By Aaron Heshel Silverman
September 5, 2017
Vanessa Gomez Brake is the new associate dean of religious life at the University of Southern California. She is the first humanist chaplain to serve in this capacity at any American university.
I first met Vanessa Gomez Brake in the fall of 2014, as she began her position at the Office for Religious Life (ORL) at Stanford University. Similarly, I had just started my first term as the president of Atheists, Humanists, and Agnostics (AHA!), Stanford’s non-theist student organization. Despite being busy acclimating to her new work, Vanessa took the time to reach out to me as a nontheist student leader. One might imagine that, on a campus teeming with secular students, I already had support from the incumbent religious life staff. I quickly discovered that this was not the case, and having an ally in Vanessa was indispensable.
Vanessa used her role, knowledge of conflict resolution, and connections through the Bay Area Humanist community to offer fresh ideas to our student organization and to support diversity within the group. For example, at the beginning of one school year, she suggested we consider offering humanist programming alongside the many monotheistic worship services during Stanford’s new student welcome week. What followed was a scenario with which many humanists and religious minorities may identify; our non-worship service was rejected on the grounds that it conflicted with other, more “legitimate” welcome week events. Nevermind the underlying assumptions of the hegemonic Abrahamic religions that had already structured our understanding of a “week” as one that sets aside Fridays, Saturdays, and Sundays for religious observance. Of course there were no welcome week events that conflicted with the many monotheistic worship services—our university had already taken for granted that welcome week events ought to be planned around them! Vanessa helped to challenge these prevailing assumptions among religious life staff and won AHA! the opportunity to provide humanist programming on equal footing with the predominant religious groups on campus.
Furthermore, Vanessa helped design and implement a number of discussions between AHA! and other religious groups on campus. There are two reasons why I find this to be particularly important: first, humanist participation in interfaith activities helps to introduce more people to the humanist philosophy, as well as broaden their perceptions of what counts as a life worth living. Secondly, it forces theists to engage and contend with humanist ideas, which ultimately reveals that many of the same underlying values motivate our diverse perspectives.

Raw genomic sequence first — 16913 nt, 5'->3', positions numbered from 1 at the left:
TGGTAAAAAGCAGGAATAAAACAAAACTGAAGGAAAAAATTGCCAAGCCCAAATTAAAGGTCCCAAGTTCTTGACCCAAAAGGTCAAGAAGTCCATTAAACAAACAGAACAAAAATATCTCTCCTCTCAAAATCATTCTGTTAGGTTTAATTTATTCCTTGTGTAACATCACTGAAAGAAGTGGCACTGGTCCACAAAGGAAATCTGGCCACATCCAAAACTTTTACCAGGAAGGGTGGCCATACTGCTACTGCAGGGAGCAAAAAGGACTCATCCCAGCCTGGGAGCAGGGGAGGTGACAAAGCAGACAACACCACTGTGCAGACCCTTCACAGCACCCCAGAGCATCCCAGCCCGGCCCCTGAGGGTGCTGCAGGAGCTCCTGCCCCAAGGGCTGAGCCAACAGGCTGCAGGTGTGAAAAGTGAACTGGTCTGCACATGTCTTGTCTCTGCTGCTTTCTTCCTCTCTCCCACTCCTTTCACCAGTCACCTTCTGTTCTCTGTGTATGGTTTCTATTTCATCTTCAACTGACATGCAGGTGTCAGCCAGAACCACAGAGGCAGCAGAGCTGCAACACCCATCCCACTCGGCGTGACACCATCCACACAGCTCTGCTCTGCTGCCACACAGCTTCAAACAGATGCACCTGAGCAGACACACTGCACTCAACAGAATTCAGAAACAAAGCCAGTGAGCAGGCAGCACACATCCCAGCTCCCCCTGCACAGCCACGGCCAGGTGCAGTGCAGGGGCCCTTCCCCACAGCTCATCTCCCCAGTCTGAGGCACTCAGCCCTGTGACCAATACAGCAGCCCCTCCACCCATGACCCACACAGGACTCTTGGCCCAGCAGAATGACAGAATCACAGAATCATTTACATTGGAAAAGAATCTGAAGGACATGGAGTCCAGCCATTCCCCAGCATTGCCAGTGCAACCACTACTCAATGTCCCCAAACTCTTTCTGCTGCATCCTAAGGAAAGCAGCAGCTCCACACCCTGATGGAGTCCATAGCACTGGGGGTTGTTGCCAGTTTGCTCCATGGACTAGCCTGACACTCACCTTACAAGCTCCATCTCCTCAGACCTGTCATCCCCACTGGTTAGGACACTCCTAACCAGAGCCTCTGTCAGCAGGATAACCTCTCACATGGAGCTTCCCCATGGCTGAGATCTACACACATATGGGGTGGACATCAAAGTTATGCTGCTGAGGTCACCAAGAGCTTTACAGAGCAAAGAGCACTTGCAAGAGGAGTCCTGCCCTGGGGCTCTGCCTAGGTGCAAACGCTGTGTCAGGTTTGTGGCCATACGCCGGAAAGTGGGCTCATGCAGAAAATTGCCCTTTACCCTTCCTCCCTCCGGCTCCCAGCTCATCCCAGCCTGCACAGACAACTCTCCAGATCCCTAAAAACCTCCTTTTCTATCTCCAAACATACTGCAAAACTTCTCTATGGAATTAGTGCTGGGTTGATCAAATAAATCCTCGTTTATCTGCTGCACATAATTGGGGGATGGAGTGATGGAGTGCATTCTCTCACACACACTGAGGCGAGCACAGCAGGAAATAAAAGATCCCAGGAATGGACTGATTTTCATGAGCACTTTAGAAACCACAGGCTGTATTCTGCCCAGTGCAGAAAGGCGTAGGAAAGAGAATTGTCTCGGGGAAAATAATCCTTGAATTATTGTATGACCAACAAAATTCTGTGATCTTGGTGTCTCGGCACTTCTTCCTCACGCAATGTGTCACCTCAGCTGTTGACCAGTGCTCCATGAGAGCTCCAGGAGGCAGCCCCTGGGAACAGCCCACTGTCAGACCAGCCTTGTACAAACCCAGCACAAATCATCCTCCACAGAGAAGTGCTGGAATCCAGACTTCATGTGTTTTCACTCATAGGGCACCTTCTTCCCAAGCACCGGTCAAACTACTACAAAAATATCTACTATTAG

So, imagine my excitement when I learned that Vanessa had been offered an associate deanship in the Office of Religious Life at the University of Southern California. Think of it, the first humanist dean of religious life at any major American university. Humanists should be very excited about this historic appointment, as the implications are considerable. From the perspective of a former student leader, you can rest assured that nontheistic organizations will be given equal consideration with theistic organizations for time and resources. From the perspective of a humanist student, consider how refreshing it will be not to have to justify your ideas as meaningful, thoughtful, and moral to a university that has enshrined a narrow conception of the good, the true, and the beautiful.
USC has made a profound choice in forging the future of its understanding of religious life to not just tolerate, but to include non-theistic perspectives. USC’s Dean of Religious Life, Varun Soni, said that “we are at a unique moment in American religious history as the fastest growing religious demographic are those who are unaffiliated with formal religion. More than one-third of our university students are not affiliated with formal religion, and that number gets bigger every year.” Other universities should take note. These students will continue to need a communal structure within which to forge their own identities, and deans of religious life such as Vanessa Gomez Brake are well-positioned to meet that need.